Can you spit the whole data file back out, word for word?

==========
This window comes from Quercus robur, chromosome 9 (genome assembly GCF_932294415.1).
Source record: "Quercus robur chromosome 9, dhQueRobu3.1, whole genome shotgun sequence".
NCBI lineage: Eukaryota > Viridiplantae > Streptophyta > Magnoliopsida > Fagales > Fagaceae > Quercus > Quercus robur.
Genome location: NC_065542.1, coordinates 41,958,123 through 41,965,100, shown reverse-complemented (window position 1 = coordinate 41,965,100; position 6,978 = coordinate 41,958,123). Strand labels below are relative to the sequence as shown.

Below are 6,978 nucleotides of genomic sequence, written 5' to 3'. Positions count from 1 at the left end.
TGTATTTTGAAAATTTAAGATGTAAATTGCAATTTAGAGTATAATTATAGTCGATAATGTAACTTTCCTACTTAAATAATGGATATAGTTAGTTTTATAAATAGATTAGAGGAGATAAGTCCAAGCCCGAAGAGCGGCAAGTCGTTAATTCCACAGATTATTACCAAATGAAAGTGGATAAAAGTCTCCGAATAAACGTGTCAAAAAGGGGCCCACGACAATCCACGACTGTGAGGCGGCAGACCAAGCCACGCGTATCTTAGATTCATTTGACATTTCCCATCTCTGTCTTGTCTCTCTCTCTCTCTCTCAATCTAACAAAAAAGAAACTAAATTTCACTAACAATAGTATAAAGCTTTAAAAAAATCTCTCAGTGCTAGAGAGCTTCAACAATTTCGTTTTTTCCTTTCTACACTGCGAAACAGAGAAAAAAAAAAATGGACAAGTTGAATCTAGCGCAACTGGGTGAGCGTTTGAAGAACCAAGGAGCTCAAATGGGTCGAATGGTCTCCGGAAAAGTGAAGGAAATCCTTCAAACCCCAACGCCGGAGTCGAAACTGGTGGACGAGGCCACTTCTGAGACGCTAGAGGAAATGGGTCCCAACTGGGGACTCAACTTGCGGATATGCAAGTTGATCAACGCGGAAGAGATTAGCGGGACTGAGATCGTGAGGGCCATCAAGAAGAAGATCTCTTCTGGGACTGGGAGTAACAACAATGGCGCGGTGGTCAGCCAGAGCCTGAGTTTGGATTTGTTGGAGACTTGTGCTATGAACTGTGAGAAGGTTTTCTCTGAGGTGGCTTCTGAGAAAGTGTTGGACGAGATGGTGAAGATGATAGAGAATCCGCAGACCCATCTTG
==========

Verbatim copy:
This window comes from Quercus robur, chromosome 9 (genome assembly GCF_932294415.1).
Source record: "Quercus robur chromosome 9, dhQueRobu3.1, whole genome shotgun sequence".
NCBI lineage: Eukaryota > Viridiplantae > Streptophyta > Magnoliopsida > Fagales > Fagaceae > Quercus > Quercus robur.
Genome location: NC_065542.1, coordinates 41,958,123 through 41,965,100, shown reverse-complemented (window position 1 = coordinate 41,965,100; position 6,978 = coordinate 41,958,123). Strand labels below are relative to the sequence as shown.

Below are 6,978 nucleotides of genomic sequence, written 5' to 3'. Positions count from 1 at the left end.
TGTATTTTGAAAATTTAAGATGTAAATTGCAATTTAGAGTATAATTATAGTCGATAATGTAACTTTCCTACTTAAATAATGGATATAGTTAGTTTTATAAATAGATTAGAGGAGATAAGTCCAAGCCCGAAGAGCGGCAAGTCGTTAATTCCACAGATTATTACCAAATGAAAGTGGATAAAAGTCTCCGAATAAACGTGTCAAAAAGGGGCCCACGACAATCCACGACTGTGAGGCGGCAGACCAAGCCACGCGTATCTTAGATTCATTTGACATTTCCCATCTCTGTCTTGTCTCTCTCTCTCTCTCTCAATCTAACAAAAAAGAAACTAAATTTCACTAACAATAGTATAAAGCTTTAAAAAAATCTCTCAGTGCTAGAGAGCTTCAACAATTTCGTTTTTTCCTTTCTACACTGCGAAACAGAGAAAAAAAAAAATGGACAAGTTGAATCTAGCGCAACTGGGTGAGCGTTTGAAGAACCAAGGAGCTCAAATGGGTCGAATGGTCTCCGGAAAAGTGAAGGAAATCCTTCAAACCCCAACGCCGGAGTCGAAACTGGTGGACGAGGCCACTTCTGAGACGCTAGAGGAAATGGGTCCCAACTGGGGACTCAACTTGCGGATATGCAAGTTGATCAACGCGGAAGAGATTAGCGGGACTGAGATCGTGAGGGCCATCAAGAAGAAGATCTCTTCTGGGACTGGGAGTAACAACAATGGCGCGGTGGTCAGCCAGAGCCTGAGTTTGGATTTGTTGGAGACTTGTGCTATGAACTGTGAGAAGGTTTTCTCTGAGGTGGCTTCTGAGAAAGTGTTGGACGAGATGGTGAAGATGATAGAGAATCCGCAGACCCATCTTG